Sangam House is an international writers’ residency programme that brings together writers, poets and translators from across the world to live and work in a supportive and nurturing space in Nrityagram – the “dance village” or gurukul for Indian Classical dances located outside the city of Bengaluru.

Started by Arshia Sattar and DW Gibson in 2008, the programme has attracted more than a hundred writers from all over the world, working in languages ranging from Tamil to Korean. The list of writers includes celebrated writers such as Perumal Murugan (who has been a fellow twice) and stellar translators like Lakshmi Holmström.

As Season seven (summer session) kicks off this May, residents at Sangam House started their creative journey at Nrityagram. The campus is ideal as it creates an unobtrusive environment conducive to reading, writing, thinking, or just gazing at the vast stretches of green all around and losing track of time.  Conversations with fellow writers come at perfect intervals, as their ideas and stories keep you intellectually stimulated through the day.

There are seven of us at Sangam House this season, working on projects ranging from non-fiction and fiction to poetry and translations. As we bond over protecting our breakfast from crows, setting off on long morning walks into the neighbouring village of Hessaraghatta, or indulging the three beautiful dogs on campus, the day goes by quicker than we would like.

Dinner is an informal affair amongst the Kula residents (the residential unit called Kula is reserved for Sangam House writers), while lunch is served next to the dance rehearsal hall, which gives us an opportunity to interact with Nrityagram’s iconic dance teachers and students.

Mondays are the days we can really show off our culinary genius (or sheepishly hide in our rooms) as we have to prepare meals for ourselves. We’re expecting to sample some Kashmiri and Zambian dishes over the next few weeks. No pressure!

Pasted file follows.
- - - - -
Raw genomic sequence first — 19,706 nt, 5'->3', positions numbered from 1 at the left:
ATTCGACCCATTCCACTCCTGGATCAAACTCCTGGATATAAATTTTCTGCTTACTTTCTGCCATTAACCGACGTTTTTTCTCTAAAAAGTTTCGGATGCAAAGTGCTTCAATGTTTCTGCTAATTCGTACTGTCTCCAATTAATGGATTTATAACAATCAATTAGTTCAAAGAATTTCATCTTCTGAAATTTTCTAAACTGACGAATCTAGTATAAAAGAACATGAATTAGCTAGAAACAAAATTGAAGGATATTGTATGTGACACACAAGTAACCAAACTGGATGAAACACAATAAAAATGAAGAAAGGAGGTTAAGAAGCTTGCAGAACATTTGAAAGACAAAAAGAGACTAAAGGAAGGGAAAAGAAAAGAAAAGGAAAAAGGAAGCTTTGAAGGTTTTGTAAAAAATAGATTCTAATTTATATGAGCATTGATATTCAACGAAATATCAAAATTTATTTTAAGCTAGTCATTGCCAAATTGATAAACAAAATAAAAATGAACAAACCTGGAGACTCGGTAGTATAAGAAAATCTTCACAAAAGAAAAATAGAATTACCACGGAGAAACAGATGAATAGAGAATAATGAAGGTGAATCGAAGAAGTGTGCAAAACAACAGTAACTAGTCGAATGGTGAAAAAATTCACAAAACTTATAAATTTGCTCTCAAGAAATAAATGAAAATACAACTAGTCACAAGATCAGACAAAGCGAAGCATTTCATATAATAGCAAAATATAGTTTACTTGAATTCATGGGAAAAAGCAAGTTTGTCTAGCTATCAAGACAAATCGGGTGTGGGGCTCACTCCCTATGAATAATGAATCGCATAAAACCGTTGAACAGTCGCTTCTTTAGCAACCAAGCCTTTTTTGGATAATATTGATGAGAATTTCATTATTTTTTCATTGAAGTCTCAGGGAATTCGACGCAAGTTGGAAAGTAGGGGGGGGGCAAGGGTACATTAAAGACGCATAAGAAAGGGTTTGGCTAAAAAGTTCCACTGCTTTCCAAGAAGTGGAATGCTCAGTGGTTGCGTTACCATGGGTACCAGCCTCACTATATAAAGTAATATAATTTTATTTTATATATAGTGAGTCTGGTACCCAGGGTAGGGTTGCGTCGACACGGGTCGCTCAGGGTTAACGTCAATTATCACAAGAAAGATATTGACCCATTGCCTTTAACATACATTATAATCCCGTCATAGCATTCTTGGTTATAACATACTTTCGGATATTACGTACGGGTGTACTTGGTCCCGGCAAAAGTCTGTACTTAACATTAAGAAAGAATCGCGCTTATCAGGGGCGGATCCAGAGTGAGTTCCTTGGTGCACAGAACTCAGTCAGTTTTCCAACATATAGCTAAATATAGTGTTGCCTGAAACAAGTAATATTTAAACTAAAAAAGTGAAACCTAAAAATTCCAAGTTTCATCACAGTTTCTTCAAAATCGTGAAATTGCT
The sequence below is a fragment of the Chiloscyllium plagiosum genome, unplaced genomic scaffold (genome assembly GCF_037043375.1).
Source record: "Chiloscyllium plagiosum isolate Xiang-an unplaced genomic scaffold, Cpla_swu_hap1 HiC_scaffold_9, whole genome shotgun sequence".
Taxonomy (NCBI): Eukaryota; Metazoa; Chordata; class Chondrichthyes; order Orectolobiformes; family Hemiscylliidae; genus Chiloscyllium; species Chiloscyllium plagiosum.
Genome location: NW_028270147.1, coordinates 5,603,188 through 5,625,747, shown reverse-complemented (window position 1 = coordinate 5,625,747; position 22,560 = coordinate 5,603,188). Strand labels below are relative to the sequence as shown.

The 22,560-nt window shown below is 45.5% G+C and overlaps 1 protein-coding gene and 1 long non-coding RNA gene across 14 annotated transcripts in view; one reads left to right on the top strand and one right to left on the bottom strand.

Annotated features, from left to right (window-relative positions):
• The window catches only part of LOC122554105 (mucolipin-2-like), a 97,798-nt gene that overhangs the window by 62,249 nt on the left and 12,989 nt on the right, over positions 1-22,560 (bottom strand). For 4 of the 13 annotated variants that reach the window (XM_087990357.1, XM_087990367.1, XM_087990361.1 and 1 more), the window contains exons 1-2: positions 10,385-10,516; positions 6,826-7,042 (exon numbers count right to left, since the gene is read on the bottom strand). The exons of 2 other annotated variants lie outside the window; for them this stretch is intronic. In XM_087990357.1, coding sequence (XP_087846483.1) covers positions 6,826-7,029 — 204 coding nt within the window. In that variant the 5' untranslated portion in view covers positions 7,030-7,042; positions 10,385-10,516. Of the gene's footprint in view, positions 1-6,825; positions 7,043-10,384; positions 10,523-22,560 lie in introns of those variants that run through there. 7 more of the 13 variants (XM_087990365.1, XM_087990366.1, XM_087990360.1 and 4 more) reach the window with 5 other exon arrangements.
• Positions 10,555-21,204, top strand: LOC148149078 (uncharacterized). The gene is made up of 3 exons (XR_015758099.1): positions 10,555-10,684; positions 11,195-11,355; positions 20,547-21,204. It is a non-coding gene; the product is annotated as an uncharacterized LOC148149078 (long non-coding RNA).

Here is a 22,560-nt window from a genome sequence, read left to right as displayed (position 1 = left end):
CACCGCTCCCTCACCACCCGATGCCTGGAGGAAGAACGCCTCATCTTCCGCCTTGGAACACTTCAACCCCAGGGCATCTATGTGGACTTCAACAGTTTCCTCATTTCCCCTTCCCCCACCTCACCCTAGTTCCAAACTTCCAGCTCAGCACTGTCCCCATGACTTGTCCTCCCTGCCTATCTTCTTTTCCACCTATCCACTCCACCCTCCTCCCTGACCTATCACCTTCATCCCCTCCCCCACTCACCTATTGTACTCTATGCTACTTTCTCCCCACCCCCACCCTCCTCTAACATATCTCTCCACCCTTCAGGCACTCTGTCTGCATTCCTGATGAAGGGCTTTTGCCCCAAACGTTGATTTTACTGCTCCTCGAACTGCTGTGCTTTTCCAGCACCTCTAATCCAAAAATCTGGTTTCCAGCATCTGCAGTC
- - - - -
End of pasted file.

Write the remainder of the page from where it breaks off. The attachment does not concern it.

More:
The most beautiful mornings are the ones when we get a chance to watch the Odissi dance students’ enthralling rehearsals in the dance hall. The perfection of art really lies at the heart of Nrityagram. And it all ties together beautifully when a group of writers derives inspiration from this space.

It only makes me wonder – why are we not creating more Sangam Houses in India?

The seven this season

Elizabeth Greenwood, who teaches in the undergraduate creative writing programme at Columbia University, is working on her first book of nonfiction on the subject of death fraud.
Feroz Rather, an MFA from California State University, is working on a book of stories about the war in Kashmir.
Mohini Gupta, an MA in Cultural Studies from SOAS, is translating Vikram Seth's poetry collection Beastly Tales From Here and There into Hindi.
Namwali Serpell, an associate professor at UC Berkeley, is revising a novel set in San Francisco and writing a novel set in Lusaka.
Pratyaksha, an award-winning Hindi writer, is working on an anthology of risqué and erotic stories, as well as a novel about journeys to places which exist only in memory.
Priyanka Dubey, an independent journalist, is working on her first non-fiction book on rape in India.
Snigdha Poonam, a freelance writer and journalist, is working on a book about the new Indian small town life.